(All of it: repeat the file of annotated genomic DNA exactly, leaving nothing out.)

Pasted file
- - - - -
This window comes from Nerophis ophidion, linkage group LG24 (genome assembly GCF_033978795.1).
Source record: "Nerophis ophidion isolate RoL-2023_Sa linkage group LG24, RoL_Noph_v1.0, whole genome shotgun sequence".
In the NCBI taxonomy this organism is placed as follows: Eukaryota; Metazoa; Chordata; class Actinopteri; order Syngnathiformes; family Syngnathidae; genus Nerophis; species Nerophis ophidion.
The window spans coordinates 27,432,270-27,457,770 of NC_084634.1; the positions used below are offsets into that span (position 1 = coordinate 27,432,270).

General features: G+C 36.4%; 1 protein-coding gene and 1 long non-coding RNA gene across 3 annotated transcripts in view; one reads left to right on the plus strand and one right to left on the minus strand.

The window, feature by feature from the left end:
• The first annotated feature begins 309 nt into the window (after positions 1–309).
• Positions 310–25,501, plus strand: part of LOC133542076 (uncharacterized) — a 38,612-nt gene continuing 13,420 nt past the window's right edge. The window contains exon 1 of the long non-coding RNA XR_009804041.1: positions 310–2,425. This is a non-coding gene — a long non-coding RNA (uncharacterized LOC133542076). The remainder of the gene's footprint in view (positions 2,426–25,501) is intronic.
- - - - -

This window comes from Nerophis ophidion, linkage group LG24 (genome assembly GCF_033978795.1).
Source record: "Nerophis ophidion isolate RoL-2023_Sa linkage group LG24, RoL_Noph_v1.0, whole genome shotgun sequence".
In the NCBI taxonomy this organism is placed as follows: Eukaryota; Metazoa; Chordata; class Actinopteri; order Syngnathiformes; family Syngnathidae; genus Nerophis; species Nerophis ophidion.
The window spans coordinates 27,432,270-27,457,770 of NC_084634.1; the positions used below are offsets into that span (position 1 = coordinate 27,432,270).

General features: G+C 36.4%; 1 protein-coding gene and 1 long non-coding RNA gene across 3 annotated transcripts in view; one reads left to right on the plus strand and one right to left on the minus strand.

The window, feature by feature from the left end:
• The first annotated feature begins 309 nt into the window (after positions 1–309).
• Positions 310–25,501, plus strand: part of LOC133542076 (uncharacterized) — a 38,612-nt gene continuing 13,420 nt past the window's right edge. The window contains exon 1 of the long non-coding RNA XR_009804041.1: positions 310–2,425. This is a non-coding gene — a long non-coding RNA (uncharacterized LOC133542076). The remainder of the gene's footprint in view (positions 2,426–25,501) is intronic.